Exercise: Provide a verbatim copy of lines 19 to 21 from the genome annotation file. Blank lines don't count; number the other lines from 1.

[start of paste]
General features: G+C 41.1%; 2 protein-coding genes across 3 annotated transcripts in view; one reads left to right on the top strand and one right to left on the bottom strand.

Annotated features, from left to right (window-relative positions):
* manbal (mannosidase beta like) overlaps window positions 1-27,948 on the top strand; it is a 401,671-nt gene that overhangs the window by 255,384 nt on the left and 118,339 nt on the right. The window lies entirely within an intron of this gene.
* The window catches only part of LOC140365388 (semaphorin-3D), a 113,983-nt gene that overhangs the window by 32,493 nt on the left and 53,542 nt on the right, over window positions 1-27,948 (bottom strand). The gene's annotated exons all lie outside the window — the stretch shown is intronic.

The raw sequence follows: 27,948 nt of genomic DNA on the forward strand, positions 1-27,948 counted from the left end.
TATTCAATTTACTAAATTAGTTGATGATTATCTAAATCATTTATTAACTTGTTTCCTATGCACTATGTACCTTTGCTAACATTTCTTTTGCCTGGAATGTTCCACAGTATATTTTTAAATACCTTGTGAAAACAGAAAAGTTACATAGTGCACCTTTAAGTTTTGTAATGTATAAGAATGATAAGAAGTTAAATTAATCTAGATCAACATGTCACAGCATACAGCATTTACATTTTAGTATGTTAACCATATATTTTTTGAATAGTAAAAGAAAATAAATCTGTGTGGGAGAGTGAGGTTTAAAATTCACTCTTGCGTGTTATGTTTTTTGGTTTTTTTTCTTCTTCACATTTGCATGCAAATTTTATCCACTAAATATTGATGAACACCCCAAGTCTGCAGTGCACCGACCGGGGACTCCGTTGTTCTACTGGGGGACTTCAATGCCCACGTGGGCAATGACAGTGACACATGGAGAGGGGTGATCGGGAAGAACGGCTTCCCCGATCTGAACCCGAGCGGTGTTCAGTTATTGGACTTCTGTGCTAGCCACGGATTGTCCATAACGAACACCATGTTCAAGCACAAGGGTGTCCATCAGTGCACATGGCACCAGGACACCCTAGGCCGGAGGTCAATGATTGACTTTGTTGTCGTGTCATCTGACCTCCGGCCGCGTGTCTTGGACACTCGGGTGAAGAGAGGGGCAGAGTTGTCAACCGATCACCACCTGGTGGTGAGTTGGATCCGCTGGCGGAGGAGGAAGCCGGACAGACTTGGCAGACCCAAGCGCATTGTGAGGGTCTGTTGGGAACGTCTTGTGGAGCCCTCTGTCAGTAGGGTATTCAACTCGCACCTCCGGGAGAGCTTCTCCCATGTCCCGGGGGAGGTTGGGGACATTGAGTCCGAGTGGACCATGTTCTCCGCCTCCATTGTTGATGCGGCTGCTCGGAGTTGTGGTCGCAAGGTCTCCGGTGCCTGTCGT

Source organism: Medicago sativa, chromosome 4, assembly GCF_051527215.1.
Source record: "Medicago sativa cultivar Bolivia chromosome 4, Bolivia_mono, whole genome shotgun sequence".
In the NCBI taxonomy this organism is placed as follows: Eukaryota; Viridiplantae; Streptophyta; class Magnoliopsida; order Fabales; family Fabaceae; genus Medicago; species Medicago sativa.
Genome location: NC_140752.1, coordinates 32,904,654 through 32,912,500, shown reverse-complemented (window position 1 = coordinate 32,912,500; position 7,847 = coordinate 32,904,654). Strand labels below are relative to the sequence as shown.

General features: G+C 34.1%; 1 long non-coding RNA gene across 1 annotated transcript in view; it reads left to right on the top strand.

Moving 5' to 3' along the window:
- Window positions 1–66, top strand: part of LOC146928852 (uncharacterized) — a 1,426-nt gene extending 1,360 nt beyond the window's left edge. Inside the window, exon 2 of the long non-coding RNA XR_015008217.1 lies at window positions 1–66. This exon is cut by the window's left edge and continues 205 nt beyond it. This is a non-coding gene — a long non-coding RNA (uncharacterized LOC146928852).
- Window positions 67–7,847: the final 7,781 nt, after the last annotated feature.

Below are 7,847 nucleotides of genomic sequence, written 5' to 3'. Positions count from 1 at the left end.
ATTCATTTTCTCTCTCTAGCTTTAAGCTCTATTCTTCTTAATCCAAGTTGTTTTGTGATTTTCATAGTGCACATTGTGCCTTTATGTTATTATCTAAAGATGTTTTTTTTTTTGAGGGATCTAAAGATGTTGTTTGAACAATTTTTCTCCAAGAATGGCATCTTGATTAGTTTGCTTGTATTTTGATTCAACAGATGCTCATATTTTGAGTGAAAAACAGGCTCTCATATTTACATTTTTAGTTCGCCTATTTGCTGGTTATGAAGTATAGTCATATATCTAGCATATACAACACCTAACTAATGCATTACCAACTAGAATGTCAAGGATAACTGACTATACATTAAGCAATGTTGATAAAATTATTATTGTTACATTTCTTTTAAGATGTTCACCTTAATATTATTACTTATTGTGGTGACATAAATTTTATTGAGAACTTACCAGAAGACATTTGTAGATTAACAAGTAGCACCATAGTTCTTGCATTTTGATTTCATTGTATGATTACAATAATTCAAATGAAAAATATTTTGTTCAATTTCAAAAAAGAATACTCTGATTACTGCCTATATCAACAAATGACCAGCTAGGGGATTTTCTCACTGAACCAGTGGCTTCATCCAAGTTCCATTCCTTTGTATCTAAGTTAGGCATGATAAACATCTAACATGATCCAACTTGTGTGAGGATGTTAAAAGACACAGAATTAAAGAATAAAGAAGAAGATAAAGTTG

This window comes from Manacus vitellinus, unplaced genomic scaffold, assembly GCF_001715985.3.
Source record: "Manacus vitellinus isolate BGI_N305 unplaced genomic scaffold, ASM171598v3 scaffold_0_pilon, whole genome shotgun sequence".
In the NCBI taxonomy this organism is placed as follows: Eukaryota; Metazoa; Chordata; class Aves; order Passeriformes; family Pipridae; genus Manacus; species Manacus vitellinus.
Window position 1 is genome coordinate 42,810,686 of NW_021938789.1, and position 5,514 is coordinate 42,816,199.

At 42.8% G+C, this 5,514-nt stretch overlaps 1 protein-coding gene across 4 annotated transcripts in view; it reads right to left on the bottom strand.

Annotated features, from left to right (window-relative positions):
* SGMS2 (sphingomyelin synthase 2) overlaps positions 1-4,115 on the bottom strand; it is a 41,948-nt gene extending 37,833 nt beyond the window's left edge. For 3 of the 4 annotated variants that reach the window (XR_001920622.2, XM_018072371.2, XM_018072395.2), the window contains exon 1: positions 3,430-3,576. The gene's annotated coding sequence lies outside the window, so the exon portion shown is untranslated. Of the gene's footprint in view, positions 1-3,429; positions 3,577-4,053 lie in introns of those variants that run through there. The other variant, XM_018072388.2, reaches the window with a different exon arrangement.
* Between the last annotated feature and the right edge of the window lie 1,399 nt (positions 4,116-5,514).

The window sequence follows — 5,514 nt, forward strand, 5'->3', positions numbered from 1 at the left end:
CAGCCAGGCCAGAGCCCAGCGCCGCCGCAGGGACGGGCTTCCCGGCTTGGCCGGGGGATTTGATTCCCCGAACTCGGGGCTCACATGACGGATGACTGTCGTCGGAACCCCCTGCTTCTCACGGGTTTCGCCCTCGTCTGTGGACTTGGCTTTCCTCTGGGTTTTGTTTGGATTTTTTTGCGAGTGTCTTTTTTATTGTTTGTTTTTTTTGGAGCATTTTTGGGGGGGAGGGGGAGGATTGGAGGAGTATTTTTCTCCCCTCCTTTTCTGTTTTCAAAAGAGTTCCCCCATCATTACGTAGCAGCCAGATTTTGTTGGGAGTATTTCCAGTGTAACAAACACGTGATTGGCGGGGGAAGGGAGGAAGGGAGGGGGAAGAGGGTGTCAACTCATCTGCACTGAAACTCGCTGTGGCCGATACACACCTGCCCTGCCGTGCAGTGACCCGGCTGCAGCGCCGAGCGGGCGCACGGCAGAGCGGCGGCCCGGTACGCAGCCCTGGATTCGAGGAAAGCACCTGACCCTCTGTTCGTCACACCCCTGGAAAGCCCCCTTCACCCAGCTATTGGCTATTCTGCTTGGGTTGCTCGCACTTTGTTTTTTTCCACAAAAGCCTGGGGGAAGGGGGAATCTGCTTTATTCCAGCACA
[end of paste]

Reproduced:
In the NCBI taxonomy this organism is placed as follows: Eukaryota; Metazoa; Chordata; class Aves; order Passeriformes; family Pipridae; genus Manacus; species Manacus vitellinus.
Window position 1 is genome coordinate 42,810,686 of NW_021938789.1, and position 5,514 is coordinate 42,816,199.

At 42.8% G+C, this 5,514-nt stretch overlaps 1 protein-coding gene across 4 annotated transcripts in view; it reads right to left on the bottom strand.